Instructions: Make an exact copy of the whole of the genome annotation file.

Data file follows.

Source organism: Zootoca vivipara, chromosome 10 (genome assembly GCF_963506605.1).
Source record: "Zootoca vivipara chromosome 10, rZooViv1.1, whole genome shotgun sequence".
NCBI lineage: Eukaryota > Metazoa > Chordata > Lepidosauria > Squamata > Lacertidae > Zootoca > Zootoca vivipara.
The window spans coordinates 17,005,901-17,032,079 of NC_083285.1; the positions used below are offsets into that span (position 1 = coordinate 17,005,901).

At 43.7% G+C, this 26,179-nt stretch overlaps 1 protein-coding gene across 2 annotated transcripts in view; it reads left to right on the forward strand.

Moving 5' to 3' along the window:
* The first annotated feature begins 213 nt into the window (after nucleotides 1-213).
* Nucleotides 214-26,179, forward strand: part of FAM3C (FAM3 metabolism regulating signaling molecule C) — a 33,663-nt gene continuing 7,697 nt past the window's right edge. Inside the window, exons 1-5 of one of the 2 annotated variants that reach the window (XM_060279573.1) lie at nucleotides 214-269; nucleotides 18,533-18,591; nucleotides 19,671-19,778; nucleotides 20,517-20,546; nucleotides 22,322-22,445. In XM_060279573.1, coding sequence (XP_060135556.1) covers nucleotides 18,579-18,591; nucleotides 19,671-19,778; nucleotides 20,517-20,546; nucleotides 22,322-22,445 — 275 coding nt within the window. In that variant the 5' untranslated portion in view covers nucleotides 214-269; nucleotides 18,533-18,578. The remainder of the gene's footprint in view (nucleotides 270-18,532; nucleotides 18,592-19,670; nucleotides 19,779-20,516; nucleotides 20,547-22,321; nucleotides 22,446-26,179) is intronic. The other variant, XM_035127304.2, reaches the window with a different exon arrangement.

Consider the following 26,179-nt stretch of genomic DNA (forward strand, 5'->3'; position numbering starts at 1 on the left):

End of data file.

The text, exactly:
Source organism: Zootoca vivipara, chromosome 10 (genome assembly GCF_963506605.1).
Source record: "Zootoca vivipara chromosome 10, rZooViv1.1, whole genome shotgun sequence".
NCBI lineage: Eukaryota > Metazoa > Chordata > Lepidosauria > Squamata > Lacertidae > Zootoca > Zootoca vivipara.
The window spans coordinates 17,005,901-17,032,079 of NC_083285.1; the positions used below are offsets into that span (position 1 = coordinate 17,005,901).

At 43.7% G+C, this 26,179-nt stretch overlaps 1 protein-coding gene across 2 annotated transcripts in view; it reads left to right on the forward strand.

Moving 5' to 3' along the window:
* The first annotated feature begins 213 nt into the window (after nucleotides 1-213).
* Nucleotides 214-26,179, forward strand: part of FAM3C (FAM3 metabolism regulating signaling molecule C) — a 33,663-nt gene continuing 7,697 nt past the window's right edge. Inside the window, exons 1-5 of one of the 2 annotated variants that reach the window (XM_060279573.1) lie at nucleotides 214-269; nucleotides 18,533-18,591; nucleotides 19,671-19,778; nucleotides 20,517-20,546; nucleotides 22,322-22,445. In XM_060279573.1, coding sequence (XP_060135556.1) covers nucleotides 18,579-18,591; nucleotides 19,671-19,778; nucleotides 20,517-20,546; nucleotides 22,322-22,445 — 275 coding nt within the window. In that variant the 5' untranslated portion in view covers nucleotides 214-269; nucleotides 18,533-18,578. The remainder of the gene's footprint in view (nucleotides 270-18,532; nucleotides 18,592-19,670; nucleotides 19,779-20,516; nucleotides 20,547-22,321; nucleotides 22,446-26,179) is intronic. The other variant, XM_035127304.2, reaches the window with a different exon arrangement.

Consider the following 26,179-nt stretch of genomic DNA (forward strand, 5'->3'; position numbering starts at 1 on the left):